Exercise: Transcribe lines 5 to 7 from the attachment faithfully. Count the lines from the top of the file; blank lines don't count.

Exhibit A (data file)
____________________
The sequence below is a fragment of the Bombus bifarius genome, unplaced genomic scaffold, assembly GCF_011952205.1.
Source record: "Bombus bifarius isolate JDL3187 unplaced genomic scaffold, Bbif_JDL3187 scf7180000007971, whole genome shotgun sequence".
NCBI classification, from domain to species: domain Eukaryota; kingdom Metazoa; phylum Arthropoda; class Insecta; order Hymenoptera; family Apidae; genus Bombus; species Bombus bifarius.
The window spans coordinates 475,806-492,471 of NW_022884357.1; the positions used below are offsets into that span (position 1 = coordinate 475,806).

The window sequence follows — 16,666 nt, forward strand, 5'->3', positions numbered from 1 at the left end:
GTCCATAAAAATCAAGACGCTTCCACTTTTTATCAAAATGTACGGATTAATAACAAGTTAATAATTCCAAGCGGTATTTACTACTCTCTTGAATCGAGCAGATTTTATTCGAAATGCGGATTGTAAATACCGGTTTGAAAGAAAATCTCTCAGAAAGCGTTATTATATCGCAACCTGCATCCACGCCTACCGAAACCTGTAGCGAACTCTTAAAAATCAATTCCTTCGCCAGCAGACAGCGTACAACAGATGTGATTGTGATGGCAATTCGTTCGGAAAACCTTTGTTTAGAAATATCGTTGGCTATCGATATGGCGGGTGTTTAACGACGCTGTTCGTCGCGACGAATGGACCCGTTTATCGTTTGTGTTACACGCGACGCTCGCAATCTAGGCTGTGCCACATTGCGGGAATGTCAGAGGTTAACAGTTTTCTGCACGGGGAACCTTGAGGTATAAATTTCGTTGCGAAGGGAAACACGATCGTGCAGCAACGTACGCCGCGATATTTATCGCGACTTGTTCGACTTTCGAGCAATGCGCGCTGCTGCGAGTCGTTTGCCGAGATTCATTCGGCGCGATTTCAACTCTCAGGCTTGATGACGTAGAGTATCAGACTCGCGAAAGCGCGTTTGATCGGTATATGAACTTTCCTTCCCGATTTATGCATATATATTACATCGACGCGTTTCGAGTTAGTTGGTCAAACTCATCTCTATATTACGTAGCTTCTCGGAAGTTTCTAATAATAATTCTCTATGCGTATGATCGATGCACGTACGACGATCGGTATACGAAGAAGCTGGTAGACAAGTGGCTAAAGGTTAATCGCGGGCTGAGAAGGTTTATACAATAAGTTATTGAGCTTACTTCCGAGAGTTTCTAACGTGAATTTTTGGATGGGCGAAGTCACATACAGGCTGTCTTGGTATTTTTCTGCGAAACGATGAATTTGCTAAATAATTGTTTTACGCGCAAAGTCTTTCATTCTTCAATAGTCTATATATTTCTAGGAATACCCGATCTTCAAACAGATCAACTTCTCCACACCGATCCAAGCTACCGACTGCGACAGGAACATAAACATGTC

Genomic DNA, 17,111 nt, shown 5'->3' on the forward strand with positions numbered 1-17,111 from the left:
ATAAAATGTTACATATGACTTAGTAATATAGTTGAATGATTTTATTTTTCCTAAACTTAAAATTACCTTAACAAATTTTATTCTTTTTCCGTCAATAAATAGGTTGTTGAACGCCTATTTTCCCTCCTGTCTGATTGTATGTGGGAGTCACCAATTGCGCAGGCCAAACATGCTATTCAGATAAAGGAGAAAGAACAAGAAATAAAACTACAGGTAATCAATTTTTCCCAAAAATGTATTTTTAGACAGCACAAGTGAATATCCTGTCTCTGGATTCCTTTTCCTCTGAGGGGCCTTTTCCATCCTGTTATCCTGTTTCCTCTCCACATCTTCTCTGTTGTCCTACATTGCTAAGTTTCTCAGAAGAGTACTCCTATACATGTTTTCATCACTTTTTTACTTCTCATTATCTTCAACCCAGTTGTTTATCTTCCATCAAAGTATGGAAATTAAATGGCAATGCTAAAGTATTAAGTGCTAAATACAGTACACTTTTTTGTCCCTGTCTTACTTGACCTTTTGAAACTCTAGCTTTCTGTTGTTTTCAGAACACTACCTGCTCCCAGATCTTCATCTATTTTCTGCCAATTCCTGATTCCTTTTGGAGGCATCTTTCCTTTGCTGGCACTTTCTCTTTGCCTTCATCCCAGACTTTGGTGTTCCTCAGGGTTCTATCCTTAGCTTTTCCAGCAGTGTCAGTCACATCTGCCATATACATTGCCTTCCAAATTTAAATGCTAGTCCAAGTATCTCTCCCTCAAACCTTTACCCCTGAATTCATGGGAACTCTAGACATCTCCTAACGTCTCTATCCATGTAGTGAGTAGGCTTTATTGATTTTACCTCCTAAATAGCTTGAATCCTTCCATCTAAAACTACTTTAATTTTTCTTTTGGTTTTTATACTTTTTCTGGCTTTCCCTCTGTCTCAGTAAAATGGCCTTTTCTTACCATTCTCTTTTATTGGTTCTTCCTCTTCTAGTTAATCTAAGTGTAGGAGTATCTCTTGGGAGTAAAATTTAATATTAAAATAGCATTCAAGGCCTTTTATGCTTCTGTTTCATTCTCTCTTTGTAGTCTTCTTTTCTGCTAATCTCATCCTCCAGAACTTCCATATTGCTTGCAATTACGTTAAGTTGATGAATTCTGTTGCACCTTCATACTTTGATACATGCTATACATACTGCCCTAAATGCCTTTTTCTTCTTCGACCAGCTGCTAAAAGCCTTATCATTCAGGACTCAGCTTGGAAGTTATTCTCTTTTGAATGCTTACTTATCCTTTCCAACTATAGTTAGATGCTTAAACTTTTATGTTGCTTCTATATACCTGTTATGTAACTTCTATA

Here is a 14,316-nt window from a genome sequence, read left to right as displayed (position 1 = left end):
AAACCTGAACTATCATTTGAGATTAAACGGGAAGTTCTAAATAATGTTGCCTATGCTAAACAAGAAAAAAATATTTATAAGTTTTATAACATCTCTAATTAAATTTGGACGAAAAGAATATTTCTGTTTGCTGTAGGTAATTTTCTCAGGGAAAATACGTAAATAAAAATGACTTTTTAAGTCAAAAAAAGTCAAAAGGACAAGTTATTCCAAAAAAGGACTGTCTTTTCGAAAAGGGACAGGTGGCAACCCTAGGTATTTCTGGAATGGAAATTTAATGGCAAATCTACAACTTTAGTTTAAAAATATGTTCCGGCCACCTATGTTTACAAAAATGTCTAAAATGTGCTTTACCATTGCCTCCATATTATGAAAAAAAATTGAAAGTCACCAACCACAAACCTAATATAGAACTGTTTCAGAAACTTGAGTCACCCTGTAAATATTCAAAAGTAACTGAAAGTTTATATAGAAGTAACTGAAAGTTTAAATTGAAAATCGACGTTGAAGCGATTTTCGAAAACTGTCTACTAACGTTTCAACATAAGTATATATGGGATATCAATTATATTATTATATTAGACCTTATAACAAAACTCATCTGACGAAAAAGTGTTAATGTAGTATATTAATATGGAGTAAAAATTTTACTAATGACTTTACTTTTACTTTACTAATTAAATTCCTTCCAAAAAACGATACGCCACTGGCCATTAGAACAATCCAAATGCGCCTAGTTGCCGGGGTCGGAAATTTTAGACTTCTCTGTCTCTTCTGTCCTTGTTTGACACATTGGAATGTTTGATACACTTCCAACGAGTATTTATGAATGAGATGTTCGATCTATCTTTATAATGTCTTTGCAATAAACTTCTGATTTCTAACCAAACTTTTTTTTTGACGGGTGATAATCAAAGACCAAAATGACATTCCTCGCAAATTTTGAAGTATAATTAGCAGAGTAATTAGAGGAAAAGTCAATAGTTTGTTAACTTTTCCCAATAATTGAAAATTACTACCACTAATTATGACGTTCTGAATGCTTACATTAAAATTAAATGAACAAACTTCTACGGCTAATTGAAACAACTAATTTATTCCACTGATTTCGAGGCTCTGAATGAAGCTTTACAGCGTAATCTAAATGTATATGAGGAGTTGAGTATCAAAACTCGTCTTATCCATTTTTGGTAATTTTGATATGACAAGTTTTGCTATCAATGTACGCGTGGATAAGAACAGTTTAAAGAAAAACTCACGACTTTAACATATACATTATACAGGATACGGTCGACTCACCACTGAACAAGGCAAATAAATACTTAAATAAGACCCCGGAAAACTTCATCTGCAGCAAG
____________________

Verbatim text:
The window sequence follows — 16,666 nt, forward strand, 5'->3', positions numbered from 1 at the left end:
GTCCATAAAAATCAAGACGCTTCCACTTTTTATCAAAATGTACGGATTAATAACAAGTTAATAATTCCAAGCGGTATTTACTACTCTCTTGAATCGAGCAGATTTTATTCGAAATGCGGATTGTAAATACCGGTTTGAAAGAAAATCTCTCAGAAAGCGTTATTATATCGCAACCTGCATCCACGCCTACCGAAACCTGTAGCGAACTCTTAAAAATCAATTCCTTCGCCAGCAGACAGCGTACAACAGATGTGATTGTGATGGCAATTCGTTCGGAAAACCTTTGTTTAGAAATATCGTTGGCTATCGATATGGCGGGTGTTTAACGACGCTGTTCGTCGCGACGAATGGACCCGTTTATCGTTTGTGTTACACGCGACGCTCGCAATCTAGGCTGTGCCACATTGCGGGAATGTCAGAGGTTAACAGTTTTCTGCACGGGGAACCTTGAGGTATAAATTTCGTTGCGAAGGGAAACACGATCGTGCAGCAACGTACGCCGCGATATTTATCGCGACTTGTTCGACTTTCGAGCAATGCGCGCTGCTGCGAGTCGTTTGCCGAGATTCATTCGGCGCGATTTCAACTCTCAGGCTTGATGACGTAGAGTATCAGACTCGCGAAAGCGCGTTTGATCGGTATATGAACTTTCCTTCCCGATTTATGCATATATATTACATCGACGCGTTTCGAGTTAGTTGGTCAAACTCATCTCTATATTACGTAGCTTCTCGGAAGTTTCTAATAATAATTCTCTATGCGTATGATCGATGCACGTACGACGATCGGTATACGAAGAAGCTGGTAGACAAGTGGCTAAAGGTTAATCGCGGGCTGAGAAGGTTTATACAATAAGTTATTGAGCTTACTTCCGAGAGTTTCTAACGTGAATTTTTGGATGGGCGAAGTCACATACAGGCTGTCTTGGTATTTTTCTGCGAAACGATGAATTTGCTAAATAATTGTTTTACGCGCAAAGTCTTTCATTCTTCAATAGTCTATATATTTCTAGGAATACCCGATCTTCAAACAGATCAACTTCTCCACACCGATCCAAGCTACCGACTGCGACAGGAACATAAACATGTC

Genomic DNA, 17,111 nt, shown 5'->3' on the forward strand with positions numbered 1-17,111 from the left: